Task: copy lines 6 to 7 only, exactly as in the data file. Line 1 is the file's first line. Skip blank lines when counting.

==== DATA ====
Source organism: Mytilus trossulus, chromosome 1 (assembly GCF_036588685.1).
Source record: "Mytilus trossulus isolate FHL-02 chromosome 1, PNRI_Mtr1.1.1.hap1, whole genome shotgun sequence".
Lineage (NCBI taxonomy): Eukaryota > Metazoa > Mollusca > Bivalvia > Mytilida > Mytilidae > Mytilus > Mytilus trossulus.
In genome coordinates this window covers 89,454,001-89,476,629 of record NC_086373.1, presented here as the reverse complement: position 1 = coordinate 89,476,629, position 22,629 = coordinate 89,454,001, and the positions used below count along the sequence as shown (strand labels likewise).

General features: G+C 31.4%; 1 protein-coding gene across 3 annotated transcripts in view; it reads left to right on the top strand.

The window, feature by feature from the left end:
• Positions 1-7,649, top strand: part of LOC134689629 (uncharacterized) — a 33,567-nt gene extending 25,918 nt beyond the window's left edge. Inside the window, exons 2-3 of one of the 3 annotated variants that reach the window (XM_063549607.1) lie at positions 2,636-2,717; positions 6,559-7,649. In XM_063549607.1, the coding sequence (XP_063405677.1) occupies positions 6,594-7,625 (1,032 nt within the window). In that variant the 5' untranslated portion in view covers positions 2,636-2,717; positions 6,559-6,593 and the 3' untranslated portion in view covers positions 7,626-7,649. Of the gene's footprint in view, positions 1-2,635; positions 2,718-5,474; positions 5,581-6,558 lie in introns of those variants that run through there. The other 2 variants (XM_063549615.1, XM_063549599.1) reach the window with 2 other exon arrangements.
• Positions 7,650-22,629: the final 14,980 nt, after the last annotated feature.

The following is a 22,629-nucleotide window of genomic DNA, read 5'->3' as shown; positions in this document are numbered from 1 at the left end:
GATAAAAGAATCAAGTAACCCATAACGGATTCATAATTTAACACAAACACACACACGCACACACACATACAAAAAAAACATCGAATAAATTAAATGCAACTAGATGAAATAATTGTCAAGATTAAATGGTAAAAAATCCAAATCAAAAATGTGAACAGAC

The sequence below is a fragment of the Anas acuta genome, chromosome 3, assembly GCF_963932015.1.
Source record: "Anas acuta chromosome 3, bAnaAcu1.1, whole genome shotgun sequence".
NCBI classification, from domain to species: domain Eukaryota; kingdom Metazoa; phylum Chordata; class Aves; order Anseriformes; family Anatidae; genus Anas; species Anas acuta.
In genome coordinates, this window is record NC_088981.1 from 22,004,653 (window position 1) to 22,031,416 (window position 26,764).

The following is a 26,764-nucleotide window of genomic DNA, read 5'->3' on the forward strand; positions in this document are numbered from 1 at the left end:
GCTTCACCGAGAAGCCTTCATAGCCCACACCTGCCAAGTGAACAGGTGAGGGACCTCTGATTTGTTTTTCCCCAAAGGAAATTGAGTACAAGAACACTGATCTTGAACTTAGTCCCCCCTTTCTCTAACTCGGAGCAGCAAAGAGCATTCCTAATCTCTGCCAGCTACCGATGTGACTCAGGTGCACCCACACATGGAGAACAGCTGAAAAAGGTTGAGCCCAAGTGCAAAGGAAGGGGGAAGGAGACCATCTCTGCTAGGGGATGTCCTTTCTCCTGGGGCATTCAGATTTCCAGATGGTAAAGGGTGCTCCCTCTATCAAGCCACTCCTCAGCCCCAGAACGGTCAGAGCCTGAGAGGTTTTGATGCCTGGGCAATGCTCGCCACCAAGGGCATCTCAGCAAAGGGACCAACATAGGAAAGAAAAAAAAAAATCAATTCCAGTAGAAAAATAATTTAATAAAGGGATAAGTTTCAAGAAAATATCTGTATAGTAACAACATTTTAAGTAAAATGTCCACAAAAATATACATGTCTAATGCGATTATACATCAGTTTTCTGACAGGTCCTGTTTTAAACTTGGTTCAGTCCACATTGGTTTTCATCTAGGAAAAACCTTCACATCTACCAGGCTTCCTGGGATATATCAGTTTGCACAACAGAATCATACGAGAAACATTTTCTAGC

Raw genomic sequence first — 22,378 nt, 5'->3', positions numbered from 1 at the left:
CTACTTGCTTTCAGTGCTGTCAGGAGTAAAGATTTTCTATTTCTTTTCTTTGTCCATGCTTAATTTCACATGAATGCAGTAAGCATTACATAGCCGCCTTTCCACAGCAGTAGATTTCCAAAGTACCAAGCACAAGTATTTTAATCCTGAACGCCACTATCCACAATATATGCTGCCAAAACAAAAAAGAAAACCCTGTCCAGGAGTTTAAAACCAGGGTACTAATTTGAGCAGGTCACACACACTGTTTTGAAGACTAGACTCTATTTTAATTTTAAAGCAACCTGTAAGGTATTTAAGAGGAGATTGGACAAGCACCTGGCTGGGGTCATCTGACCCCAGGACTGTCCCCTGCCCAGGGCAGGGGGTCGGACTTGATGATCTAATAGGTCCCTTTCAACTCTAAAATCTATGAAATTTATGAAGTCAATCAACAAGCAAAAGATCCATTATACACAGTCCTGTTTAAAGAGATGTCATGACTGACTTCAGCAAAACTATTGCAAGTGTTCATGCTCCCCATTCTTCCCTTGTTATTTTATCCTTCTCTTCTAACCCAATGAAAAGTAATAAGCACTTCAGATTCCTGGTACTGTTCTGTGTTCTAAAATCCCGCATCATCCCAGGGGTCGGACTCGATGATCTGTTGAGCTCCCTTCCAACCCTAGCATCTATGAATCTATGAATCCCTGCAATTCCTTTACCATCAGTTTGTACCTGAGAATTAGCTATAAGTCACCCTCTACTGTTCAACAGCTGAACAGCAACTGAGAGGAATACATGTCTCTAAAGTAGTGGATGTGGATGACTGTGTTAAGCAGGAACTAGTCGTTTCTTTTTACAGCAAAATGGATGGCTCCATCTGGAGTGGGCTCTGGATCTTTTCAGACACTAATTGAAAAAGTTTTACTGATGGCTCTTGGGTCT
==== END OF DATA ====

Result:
The window, feature by feature from the left end:
• Positions 1-7,649, top strand: part of LOC134689629 (uncharacterized) — a 33,567-nt gene extending 25,918 nt beyond the window's left edge. Inside the window, exons 2-3 of one of the 3 annotated variants that reach the window (XM_063549607.1) lie at positions 2,636-2,717; positions 6,559-7,649. In XM_063549607.1, the coding sequence (XP_063405677.1) occupies positions 6,594-7,625 (1,032 nt within the window). In that variant the 5' untranslated portion in view covers positions 2,636-2,717; positions 6,559-6,593 and the 3' untranslated portion in view covers positions 7,626-7,649. Of the gene's footprint in view, positions 1-2,635; positions 2,718-5,474; positions 5,581-6,558 lie in introns of those variants that run through there. The other 2 variants (XM_063549615.1, XM_063549599.1) reach the window with 2 other exon arrangements.